Is a Lack of Profanity in Fiction a Sign of Weak Writing?

Earlier today, I had an experience in one of my Creative Writing classes that I have chosen to share. It was in playwriting class, and it was my turn to be workshopped. While the majority of the class took no notice to the fact that my play had zero profanity in it (rude words yes, profanity no), one student felt it was odd that my play’s cast swore none of the time at all. To be honest, she even seemed bothered by it. So, I’ve chosen to use this experience as a means to talk about profanity in fiction.

Is it poor writing when your fiction has little to no profanity?

I don’t think so. I can only speak for myself, but the worst words I’ll use are “crap,” “heck,” and “darn.” That’s verbally, though. Occasionally, I’ll slip a real dirty one in there, but I’d be lying if I said that’s how I talk in real life. My mouth is as clean as a whistle. But that being said, I don’t think it’s a poor choice of diction to exclude certain words when you’re writing fiction or some other form of Creative Writing. I think often times, people rely far too much on profanity to get the point across.

The point is simple. If you choose to include characters that cuss, make sure every word out of their mouth counts. Too much of that stuff can reflect poorly on you as a writer. And please, don’t be so narrow-minded that you catch yourself thinking that a lack of profanity is weak writing. It’s frankly a stupid mindset, and there are plenty of writers out there (myself included) that don’t generally use language like that in their books. I won’t judge if you do it, but for Zeus’s sake, make sure every word counts.

If you like what you see, don’t forget to reblog and follow. See you guys next time.

–N.L., 2017

Author: napoleonlovecraft

Napoleon Lovecraft is a blogger and author from the suburbs of Maumelle, Arkansas. Born in 1988, Lovecraft is a lover of the fantasy genre. It is his goal to write in as many fantasy subgenres before he kicks the bucket, with stories ranging from short stories to full-length novels. His debut novel, Kingslayer, is expected to be a unique take on the High Fantasy genre, having been told in first person and aided with footnotes, not to mention the fact that it is set in a non-medieval fantasy world. Lovecraft is studying for his BA in both Professional Writing and Creative Writing at the University of Central Arkansas. He lives in Greenbrier, Arkansas with his family, where his dog and seven cats keep him in line.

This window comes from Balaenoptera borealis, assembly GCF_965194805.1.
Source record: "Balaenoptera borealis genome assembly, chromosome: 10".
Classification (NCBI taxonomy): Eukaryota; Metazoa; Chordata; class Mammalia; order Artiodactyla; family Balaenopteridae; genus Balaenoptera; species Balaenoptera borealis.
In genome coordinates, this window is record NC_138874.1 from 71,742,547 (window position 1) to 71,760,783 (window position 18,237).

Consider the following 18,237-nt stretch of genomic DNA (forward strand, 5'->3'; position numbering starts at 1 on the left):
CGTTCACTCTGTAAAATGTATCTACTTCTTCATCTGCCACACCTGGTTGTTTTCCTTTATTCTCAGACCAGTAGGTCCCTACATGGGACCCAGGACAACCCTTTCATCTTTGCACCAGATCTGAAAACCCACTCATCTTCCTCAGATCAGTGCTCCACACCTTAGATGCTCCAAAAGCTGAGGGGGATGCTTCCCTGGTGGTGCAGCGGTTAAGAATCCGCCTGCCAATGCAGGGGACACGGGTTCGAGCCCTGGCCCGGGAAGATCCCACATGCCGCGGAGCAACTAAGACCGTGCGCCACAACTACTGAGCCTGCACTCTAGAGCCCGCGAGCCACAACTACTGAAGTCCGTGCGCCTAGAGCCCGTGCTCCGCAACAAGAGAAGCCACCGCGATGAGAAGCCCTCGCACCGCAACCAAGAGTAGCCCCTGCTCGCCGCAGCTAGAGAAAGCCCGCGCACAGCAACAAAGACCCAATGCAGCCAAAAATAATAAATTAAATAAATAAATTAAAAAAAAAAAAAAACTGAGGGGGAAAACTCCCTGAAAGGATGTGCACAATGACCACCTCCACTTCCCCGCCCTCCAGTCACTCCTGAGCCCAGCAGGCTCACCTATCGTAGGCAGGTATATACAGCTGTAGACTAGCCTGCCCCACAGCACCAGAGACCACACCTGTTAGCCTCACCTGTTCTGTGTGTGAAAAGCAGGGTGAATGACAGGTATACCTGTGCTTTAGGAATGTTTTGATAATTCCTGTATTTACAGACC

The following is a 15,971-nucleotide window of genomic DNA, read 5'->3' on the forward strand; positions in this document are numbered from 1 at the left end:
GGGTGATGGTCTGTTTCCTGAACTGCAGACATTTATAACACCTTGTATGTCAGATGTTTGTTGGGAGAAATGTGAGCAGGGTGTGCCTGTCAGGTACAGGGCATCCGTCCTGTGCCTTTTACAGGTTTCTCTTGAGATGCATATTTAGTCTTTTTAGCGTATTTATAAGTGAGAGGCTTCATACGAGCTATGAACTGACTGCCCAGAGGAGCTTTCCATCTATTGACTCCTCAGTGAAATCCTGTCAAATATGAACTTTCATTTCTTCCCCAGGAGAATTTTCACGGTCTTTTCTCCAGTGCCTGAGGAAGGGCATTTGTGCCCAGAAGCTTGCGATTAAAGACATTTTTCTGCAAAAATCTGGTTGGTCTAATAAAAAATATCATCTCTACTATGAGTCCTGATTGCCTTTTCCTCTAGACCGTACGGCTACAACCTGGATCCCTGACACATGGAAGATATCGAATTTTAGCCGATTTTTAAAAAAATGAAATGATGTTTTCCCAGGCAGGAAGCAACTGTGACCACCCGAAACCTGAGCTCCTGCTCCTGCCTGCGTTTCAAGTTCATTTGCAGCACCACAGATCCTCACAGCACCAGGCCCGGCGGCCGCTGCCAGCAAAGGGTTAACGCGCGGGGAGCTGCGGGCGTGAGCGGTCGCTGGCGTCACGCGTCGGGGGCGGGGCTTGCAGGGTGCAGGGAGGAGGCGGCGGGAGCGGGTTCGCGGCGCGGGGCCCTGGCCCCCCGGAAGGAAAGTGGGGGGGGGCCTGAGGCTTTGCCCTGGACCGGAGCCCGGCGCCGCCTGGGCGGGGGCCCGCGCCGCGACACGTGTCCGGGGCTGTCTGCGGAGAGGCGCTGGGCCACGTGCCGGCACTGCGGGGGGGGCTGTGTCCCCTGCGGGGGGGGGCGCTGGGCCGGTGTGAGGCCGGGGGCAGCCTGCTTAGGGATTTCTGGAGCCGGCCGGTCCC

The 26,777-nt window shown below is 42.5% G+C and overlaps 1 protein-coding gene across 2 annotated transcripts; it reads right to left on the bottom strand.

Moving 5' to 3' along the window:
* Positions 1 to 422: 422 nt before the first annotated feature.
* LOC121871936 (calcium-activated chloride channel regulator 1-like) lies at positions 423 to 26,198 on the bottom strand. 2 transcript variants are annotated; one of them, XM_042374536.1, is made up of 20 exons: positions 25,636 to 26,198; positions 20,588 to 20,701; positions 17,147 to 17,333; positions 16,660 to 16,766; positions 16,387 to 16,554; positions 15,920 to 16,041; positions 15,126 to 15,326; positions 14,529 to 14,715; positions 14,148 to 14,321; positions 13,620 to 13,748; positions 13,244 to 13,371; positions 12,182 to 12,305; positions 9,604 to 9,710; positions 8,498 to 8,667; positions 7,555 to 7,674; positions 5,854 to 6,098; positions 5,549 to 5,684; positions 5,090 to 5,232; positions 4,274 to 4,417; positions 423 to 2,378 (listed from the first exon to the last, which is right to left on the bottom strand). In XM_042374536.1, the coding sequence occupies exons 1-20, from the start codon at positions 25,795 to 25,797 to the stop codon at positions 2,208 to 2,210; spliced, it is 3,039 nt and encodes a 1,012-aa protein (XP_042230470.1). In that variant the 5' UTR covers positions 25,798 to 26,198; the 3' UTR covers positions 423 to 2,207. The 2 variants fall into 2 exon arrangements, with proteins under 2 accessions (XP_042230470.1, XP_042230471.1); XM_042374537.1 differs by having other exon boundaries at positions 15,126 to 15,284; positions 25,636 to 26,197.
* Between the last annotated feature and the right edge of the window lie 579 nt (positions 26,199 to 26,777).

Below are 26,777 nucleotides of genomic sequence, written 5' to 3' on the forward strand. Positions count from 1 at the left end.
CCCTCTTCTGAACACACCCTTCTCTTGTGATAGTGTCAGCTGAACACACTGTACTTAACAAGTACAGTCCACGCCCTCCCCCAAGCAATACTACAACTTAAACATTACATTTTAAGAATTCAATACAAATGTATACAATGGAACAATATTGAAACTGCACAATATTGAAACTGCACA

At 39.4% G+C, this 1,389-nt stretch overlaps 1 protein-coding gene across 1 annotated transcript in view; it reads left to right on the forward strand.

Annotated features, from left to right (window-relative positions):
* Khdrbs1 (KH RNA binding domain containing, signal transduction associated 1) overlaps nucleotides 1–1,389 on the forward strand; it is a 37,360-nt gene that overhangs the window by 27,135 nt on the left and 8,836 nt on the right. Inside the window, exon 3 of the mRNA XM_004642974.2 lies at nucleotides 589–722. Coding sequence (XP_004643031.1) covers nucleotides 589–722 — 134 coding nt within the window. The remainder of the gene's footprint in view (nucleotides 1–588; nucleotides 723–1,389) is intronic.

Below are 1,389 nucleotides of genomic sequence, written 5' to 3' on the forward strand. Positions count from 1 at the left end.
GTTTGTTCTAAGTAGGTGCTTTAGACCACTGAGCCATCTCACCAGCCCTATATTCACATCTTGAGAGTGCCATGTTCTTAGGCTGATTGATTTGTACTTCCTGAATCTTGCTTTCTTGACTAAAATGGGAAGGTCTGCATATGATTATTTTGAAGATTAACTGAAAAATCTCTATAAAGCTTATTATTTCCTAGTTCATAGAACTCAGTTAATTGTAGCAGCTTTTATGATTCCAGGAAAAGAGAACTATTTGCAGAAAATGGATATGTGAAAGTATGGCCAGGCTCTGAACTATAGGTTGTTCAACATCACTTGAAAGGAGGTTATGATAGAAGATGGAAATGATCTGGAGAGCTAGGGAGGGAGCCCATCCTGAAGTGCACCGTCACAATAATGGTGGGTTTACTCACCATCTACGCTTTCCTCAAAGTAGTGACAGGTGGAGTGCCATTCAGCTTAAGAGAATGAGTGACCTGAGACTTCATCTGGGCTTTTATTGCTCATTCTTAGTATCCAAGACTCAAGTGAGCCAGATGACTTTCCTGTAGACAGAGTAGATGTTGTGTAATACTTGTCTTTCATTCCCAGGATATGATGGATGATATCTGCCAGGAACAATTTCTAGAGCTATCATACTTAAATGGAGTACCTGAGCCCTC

One thought on “Is a Lack of Profanity in Fiction a Sign of Weak Writing?”

  1. I don’t really use profanity in most of my fiction writing, either, although I don’t suppose I really have an aversion to it, and I’ve used it generously on some occasions in other types of writing.

    Thinking that it as “weak” writing seems a bit odd, but to some degree I guess it can depend on the context. If you’re writing a gritty crime story and the characters never exclaim anything harsher than, “Darn it!” or “Oh, fiddle sticks” that might seem a bit odd.

    On a broader note, I think sometimes people make those kinds of arguments because they get hung up on the idea of “realism” in fiction, when they take to mean that everything in fiction should be just like real life and should be criticized at any point where it fails to be. But genuine, literal realism isn’t always a desirable or achievable thing in fiction. What I think really matters more is verisimilitude and the reader’s ability to BELIEVE in the reality of the fictional world, rather than that’s world’s fidelity to actual reality. If you can build a fictional world where it’s believable that the characters don’t swear, then that’s really all that matters.


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